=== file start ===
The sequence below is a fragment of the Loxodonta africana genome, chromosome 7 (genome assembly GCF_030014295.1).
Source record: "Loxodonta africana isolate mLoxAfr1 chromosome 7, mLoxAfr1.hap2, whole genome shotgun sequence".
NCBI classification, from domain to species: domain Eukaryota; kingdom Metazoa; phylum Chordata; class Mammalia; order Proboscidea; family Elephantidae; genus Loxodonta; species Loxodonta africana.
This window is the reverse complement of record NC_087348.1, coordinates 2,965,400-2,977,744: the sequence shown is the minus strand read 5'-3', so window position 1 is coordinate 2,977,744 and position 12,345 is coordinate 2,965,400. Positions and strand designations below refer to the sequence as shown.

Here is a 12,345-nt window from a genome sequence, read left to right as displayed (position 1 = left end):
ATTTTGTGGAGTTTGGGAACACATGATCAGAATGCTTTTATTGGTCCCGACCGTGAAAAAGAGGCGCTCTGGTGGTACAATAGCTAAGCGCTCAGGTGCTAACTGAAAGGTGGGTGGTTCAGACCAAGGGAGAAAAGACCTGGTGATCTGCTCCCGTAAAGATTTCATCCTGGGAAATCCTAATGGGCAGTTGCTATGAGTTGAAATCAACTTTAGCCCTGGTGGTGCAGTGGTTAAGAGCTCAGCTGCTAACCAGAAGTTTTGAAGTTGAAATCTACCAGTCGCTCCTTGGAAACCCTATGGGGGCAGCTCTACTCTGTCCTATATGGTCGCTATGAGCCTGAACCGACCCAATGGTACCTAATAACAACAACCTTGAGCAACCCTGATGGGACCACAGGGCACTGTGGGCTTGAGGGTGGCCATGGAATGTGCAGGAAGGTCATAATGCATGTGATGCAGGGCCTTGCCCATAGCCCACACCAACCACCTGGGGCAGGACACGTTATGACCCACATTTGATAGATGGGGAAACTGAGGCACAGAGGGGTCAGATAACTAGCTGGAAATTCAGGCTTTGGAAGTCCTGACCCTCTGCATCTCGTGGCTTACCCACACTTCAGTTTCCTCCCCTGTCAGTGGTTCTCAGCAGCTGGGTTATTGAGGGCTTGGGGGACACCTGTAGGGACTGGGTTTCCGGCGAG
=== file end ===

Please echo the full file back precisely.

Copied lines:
The sequence below is a fragment of the Loxodonta africana genome, chromosome 7 (genome assembly GCF_030014295.1).
Source record: "Loxodonta africana isolate mLoxAfr1 chromosome 7, mLoxAfr1.hap2, whole genome shotgun sequence".
NCBI classification, from domain to species: domain Eukaryota; kingdom Metazoa; phylum Chordata; class Mammalia; order Proboscidea; family Elephantidae; genus Loxodonta; species Loxodonta africana.
This window is the reverse complement of record NC_087348.1, coordinates 2,965,400-2,977,744: the sequence shown is the minus strand read 5'-3', so window position 1 is coordinate 2,977,744 and position 12,345 is coordinate 2,965,400. Positions and strand designations below refer to the sequence as shown.

Here is a 12,345-nt window from a genome sequence, read left to right as displayed (position 1 = left end):
ATTTTGTGGAGTTTGGGAACACATGATCAGAATGCTTTTATTGGTCCCGACCGTGAAAAAGAGGCGCTCTGGTGGTACAATAGCTAAGCGCTCAGGTGCTAACTGAAAGGTGGGTGGTTCAGACCAAGGGAGAAAAGACCTGGTGATCTGCTCCCGTAAAGATTTCATCCTGGGAAATCCTAATGGGCAGTTGCTATGAGTTGAAATCAACTTTAGCCCTGGTGGTGCAGTGGTTAAGAGCTCAGCTGCTAACCAGAAGTTTTGAAGTTGAAATCTACCAGTCGCTCCTTGGAAACCCTATGGGGGCAGCTCTACTCTGTCCTATATGGTCGCTATGAGCCTGAACCGACCCAATGGTACCTAATAACAACAACCTTGAGCAACCCTGATGGGACCACAGGGCACTGTGGGCTTGAGGGTGGCCATGGAATGTGCAGGAAGGTCATAATGCATGTGATGCAGGGCCTTGCCCATAGCCCACACCAACCACCTGGGGCAGGACACGTTATGACCCACATTTGATAGATGGGGAAACTGAGGCACAGAGGGGTCAGATAACTAGCTGGAAATTCAGGCTTTGGAAGTCCTGACCCTCTGCATCTCGTGGCTTACCCACACTTCAGTTTCCTCCCCTGTCAGTGGTTCTCAGCAGCTGGGTTATTGAGGGCTTGGGGGACACCTGTAGGGACTGGGTTTCCGGCGAG